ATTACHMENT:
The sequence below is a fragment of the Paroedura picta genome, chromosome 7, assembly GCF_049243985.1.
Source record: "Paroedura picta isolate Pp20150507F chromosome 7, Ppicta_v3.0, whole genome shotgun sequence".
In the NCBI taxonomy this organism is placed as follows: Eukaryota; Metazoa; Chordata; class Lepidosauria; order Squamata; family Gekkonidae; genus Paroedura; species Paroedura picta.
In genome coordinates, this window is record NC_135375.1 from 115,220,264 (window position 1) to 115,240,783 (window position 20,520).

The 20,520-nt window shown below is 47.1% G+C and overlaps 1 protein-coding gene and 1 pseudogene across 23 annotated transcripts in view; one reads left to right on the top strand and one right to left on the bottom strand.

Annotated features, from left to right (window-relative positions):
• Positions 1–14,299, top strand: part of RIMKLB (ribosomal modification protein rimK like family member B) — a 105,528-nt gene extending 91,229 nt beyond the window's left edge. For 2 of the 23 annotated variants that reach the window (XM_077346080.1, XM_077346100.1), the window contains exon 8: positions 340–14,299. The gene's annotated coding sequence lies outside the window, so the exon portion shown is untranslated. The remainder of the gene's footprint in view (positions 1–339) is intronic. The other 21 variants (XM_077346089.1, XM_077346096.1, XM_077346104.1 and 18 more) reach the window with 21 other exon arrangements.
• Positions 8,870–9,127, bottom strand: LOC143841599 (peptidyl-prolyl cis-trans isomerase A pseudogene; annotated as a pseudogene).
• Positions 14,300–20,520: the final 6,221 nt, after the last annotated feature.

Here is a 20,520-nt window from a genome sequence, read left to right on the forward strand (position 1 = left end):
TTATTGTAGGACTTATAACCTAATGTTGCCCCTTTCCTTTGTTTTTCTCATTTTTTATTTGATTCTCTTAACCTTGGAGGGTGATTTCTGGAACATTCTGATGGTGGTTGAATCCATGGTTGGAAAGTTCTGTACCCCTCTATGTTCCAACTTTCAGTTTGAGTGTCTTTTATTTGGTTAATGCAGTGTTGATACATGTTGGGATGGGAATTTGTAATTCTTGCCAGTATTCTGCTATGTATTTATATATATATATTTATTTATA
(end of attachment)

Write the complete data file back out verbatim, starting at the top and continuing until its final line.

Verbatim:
The sequence below is a fragment of the Paroedura picta genome, chromosome 7, assembly GCF_049243985.1.
Source record: "Paroedura picta isolate Pp20150507F chromosome 7, Ppicta_v3.0, whole genome shotgun sequence".
In the NCBI taxonomy this organism is placed as follows: Eukaryota; Metazoa; Chordata; class Lepidosauria; order Squamata; family Gekkonidae; genus Paroedura; species Paroedura picta.
In genome coordinates, this window is record NC_135375.1 from 115,220,264 (window position 1) to 115,240,783 (window position 20,520).

The 20,520-nt window shown below is 47.1% G+C and overlaps 1 protein-coding gene and 1 pseudogene across 23 annotated transcripts in view; one reads left to right on the top strand and one right to left on the bottom strand.

Annotated features, from left to right (window-relative positions):
• Positions 1–14,299, top strand: part of RIMKLB (ribosomal modification protein rimK like family member B) — a 105,528-nt gene extending 91,229 nt beyond the window's left edge. For 2 of the 23 annotated variants that reach the window (XM_077346080.1, XM_077346100.1), the window contains exon 8: positions 340–14,299. The gene's annotated coding sequence lies outside the window, so the exon portion shown is untranslated. The remainder of the gene's footprint in view (positions 1–339) is intronic. The other 21 variants (XM_077346089.1, XM_077346096.1, XM_077346104.1 and 18 more) reach the window with 21 other exon arrangements.
• Positions 8,870–9,127, bottom strand: LOC143841599 (peptidyl-prolyl cis-trans isomerase A pseudogene; annotated as a pseudogene).
• Positions 14,300–20,520: the final 6,221 nt, after the last annotated feature.

Here is a 20,520-nt window from a genome sequence, read left to right on the forward strand (position 1 = left end):
TTATTGTAGGACTTATAACCTAATGTTGCCCCTTTCCTTTGTTTTTCTCATTTTTTATTTGATTCTCTTAACCTTGGAGGGTGATTTCTGGAACATTCTGATGGTGGTTGAATCCATGGTTGGAAAGTTCTGTACCCCTCTATGTTCCAACTTTCAGTTTGAGTGTCTTTTATTTGGTTAATGCAGTGTTGATACATGTTGGGATGGGAATTTGTAATTCTTGCCAGTATTCTGCTATGTATTTATATATATATATTTATTTATA